AN alleged victim of a sex attack must wait an extra seven months to have her day at York Crown Court because of a national shortage of barristers.

The defendant in the case must also wait seven months before he can bid to clear his name.

Both were scheduled to appear in a trial at York Crown Court today (Tuesday, January 31).

But the prosecution barrister allocated to the case sent a message to the Recorder of York, Judge Sean Morris, saying that he was in a different trial that was taking longer than expected and therefore couldn’t start the York trial.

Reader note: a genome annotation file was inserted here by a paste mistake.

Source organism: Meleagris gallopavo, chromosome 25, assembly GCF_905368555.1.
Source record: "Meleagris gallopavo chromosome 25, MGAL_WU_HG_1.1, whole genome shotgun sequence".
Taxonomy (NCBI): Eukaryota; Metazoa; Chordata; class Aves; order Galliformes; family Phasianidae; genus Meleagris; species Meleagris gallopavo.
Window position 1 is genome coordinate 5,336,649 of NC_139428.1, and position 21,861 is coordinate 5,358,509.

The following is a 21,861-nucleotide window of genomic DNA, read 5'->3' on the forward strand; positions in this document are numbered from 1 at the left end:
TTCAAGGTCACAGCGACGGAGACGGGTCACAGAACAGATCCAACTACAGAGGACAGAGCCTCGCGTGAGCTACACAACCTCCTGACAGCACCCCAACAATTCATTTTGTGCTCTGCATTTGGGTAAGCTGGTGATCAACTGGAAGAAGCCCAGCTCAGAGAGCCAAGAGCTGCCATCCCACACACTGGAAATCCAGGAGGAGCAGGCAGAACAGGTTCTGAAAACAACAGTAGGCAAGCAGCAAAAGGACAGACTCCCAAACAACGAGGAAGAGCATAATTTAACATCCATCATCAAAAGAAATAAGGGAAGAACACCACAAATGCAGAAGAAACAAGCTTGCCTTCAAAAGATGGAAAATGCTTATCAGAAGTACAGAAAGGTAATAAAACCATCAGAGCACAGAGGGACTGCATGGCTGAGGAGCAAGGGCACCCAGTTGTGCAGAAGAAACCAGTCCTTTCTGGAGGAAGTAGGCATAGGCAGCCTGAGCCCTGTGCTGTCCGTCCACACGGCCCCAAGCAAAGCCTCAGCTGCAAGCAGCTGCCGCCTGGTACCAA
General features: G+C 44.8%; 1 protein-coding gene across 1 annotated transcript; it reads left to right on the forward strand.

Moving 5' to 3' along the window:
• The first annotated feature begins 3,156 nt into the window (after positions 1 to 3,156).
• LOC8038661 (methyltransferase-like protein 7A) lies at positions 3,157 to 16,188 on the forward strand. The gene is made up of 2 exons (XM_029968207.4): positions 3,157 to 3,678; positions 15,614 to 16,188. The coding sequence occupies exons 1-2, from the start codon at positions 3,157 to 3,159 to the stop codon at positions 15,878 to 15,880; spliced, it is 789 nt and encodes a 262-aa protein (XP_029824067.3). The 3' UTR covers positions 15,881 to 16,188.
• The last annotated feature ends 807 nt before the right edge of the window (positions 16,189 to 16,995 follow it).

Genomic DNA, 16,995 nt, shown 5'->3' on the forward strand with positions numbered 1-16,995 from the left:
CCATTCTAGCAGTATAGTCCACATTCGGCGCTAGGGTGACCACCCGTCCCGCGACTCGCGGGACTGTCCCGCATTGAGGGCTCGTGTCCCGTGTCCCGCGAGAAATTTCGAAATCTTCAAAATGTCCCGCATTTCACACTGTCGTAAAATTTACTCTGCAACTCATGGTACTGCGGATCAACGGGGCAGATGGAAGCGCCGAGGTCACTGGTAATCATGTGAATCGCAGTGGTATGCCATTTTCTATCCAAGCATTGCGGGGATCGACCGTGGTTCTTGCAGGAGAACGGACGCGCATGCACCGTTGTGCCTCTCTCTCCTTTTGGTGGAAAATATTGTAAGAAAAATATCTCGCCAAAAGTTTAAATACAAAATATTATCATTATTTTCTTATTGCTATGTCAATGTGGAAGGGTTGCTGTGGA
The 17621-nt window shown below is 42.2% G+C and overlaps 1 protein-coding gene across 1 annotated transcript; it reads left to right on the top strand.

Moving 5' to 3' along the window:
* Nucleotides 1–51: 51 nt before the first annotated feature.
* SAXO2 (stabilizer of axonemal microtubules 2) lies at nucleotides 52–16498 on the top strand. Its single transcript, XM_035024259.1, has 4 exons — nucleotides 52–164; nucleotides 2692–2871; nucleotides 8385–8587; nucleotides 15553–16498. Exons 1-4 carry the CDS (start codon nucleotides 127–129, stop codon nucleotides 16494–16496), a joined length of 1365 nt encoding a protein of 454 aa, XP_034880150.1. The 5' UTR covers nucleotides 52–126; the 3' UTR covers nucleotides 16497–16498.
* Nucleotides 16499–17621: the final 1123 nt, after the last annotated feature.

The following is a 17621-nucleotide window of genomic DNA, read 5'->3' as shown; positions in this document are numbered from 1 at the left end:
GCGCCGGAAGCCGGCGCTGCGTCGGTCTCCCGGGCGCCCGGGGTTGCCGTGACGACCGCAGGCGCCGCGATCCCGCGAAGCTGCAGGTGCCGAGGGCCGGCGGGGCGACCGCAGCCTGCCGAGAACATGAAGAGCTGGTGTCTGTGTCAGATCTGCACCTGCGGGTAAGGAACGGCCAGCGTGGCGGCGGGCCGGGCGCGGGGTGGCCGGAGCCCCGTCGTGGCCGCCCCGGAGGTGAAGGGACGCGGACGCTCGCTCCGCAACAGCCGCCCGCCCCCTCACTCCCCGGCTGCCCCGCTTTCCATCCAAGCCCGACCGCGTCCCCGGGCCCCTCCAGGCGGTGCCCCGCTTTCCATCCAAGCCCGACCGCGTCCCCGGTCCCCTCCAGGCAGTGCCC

The CPS told the court it was unable to find another barrister who was able to take the trial.

“This is a problem that is happening nationally,” the judge told York Crown Court. “So many people have given up doing this kind of work.”

Postponing the trial until late summer in York, he told the defendant: “I am sorry about this.”

Last year, criminal barristers carried out months of industrial action, causing many cases to be delayed, saying their payment through legal aid for defence work was too low.

They warned that unless rates were substantially increased, the number of barristers doing criminal work would drop and young barristers coming into the profession would choose other areas of law.